Murphy Trial

Another delay in Murphy trial as jury sent home early Thursday

Jurors were once again sent home early as the vehicular homicide case against Thomas Murphy faced an additional delay Thursday.
Attorneys met with Suffolk County Judge Fernando Camacho in chambers for over an hour before the judge dismissed the jury, telling them that “unexpected things happen.”
He seemed confident that testimony on both sides would conclude Friday, which would push closing arguments into the sixth week of the trial on Monday.
Defense attorney Steven Politi, who indicated earlier this week that forensic toxicologist Dr. Jimmie Valentine would be the only defense witness called, now plans to call an additional witness Friday.
On Monday, Dr. Valentine told jurors that he believes there are several possibilities that could have caused Mr. Murphy’s blood alcohol content to register at 0.13% nearly four hours after the alleged drunken driving crash on David Terry Road in Manorville that claimed the life of 12-year-old Andrew McMorris and injured several fellow hikers.
Analytical chemist Janine Arvizu, whose testimony appeared on the 2015 Netflix documentary “Making a Murderer,” is expected to testify in Riverside Friday.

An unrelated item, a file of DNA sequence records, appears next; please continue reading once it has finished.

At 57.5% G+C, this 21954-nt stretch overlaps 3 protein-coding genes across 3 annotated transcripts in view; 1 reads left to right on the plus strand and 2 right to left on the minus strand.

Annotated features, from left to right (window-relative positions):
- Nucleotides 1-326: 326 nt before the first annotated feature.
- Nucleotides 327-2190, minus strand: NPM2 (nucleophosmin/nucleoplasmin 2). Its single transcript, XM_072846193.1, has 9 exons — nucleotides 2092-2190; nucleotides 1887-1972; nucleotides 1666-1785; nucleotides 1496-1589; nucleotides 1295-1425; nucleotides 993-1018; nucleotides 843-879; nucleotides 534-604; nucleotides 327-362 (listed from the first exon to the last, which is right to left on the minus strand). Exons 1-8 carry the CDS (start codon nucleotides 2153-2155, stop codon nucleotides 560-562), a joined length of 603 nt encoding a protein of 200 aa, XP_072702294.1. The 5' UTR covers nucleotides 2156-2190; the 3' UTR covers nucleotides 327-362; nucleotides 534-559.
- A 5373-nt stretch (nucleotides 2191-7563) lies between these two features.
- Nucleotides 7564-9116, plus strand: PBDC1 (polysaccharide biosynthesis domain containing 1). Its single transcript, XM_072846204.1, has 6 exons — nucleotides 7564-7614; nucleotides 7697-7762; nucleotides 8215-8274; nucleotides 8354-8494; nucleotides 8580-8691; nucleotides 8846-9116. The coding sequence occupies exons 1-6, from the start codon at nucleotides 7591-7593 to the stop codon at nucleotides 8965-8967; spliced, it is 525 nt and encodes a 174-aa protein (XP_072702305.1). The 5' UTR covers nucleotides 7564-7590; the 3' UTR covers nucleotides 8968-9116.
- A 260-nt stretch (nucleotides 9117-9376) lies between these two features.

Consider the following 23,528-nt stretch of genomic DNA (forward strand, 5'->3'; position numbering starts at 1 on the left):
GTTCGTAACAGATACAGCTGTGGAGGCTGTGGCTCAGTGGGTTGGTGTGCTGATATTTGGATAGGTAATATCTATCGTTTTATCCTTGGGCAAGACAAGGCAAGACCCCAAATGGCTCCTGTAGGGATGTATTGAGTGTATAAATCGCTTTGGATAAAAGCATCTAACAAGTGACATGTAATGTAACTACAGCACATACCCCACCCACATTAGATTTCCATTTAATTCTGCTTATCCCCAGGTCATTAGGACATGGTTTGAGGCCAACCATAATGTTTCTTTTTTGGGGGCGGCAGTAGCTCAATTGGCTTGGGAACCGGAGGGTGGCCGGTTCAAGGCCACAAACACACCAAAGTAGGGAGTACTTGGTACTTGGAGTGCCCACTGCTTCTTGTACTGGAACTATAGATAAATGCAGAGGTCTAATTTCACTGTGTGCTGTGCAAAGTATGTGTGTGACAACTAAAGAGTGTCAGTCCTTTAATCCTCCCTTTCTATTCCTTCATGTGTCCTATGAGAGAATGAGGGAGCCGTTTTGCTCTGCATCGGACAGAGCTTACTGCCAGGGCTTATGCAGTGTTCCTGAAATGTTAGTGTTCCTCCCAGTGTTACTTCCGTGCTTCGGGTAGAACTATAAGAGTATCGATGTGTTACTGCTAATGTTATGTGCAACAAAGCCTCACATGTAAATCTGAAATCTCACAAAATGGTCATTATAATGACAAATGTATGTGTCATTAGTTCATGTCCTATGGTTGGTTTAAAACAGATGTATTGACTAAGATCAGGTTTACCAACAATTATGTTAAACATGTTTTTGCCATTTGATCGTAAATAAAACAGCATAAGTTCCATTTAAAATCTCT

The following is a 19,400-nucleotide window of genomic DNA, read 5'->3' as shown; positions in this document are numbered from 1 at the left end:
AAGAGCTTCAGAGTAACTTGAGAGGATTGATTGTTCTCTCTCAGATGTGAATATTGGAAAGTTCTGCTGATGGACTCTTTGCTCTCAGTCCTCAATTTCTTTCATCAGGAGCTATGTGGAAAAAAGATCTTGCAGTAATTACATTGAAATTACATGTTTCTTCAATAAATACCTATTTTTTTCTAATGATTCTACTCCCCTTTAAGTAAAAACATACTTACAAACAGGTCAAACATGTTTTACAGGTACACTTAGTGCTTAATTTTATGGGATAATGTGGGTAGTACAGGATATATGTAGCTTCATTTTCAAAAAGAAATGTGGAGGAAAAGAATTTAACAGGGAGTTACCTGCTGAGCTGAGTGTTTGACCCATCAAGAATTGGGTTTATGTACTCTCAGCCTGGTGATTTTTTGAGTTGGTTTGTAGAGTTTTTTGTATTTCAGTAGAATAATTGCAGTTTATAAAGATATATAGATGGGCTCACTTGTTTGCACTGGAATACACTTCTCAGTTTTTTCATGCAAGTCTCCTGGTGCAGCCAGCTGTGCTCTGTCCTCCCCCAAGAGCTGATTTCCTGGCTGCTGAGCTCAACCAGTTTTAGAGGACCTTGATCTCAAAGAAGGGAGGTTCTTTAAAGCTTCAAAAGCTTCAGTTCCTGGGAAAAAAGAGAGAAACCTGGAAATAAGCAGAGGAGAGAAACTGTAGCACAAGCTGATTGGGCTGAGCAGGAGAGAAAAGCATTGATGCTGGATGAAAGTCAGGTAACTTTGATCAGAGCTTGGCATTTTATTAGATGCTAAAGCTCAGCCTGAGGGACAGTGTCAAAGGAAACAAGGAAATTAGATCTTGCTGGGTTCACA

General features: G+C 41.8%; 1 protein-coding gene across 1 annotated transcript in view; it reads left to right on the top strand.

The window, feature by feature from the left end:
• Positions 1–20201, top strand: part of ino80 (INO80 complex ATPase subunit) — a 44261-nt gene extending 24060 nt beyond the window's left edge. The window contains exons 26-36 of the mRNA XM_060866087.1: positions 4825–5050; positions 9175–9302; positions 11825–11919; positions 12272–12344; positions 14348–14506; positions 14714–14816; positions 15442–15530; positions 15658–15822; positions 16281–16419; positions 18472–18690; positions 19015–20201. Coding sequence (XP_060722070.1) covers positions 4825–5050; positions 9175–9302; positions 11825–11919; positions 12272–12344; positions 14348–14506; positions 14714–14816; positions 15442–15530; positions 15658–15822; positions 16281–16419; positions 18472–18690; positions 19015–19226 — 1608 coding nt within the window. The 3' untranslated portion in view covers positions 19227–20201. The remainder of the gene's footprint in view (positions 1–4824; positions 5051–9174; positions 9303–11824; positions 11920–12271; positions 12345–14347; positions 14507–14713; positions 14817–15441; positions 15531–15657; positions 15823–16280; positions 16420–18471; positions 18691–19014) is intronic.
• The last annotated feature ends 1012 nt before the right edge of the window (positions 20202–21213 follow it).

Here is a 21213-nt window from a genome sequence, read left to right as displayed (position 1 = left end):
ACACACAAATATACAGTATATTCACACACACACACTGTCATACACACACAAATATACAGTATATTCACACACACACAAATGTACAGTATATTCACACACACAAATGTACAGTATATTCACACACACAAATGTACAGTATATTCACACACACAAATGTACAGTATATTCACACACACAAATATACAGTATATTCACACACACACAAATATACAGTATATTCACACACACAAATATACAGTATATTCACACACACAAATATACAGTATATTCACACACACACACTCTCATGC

Mr. Politi suggested to Judge Camacho that he feels “rushed” in his preparation based on data turned over by prosecutors in the last few days and since Ms. Arvizu is flying in from New Mexico this evening.
“I don’t know how to interpret the numbers on the graphs I’ve been given,” he said, also claiming that data presented on a graph has been “manually manipulated” by the prosecution.
Assistant District Attorney Brendan Ahern maintains that the software used by Dr. Valentine was not consistent with the software used in the county’s forensic lab. Prosecutors are planning on calling Lee Polite, the founder and president of Axion Analytical Labs in Chicago, to offer a rebuttal to defense testimony given by Dr. Valentine. Mr. Ahern said Mr. Polite has reviewed the data using both types of software.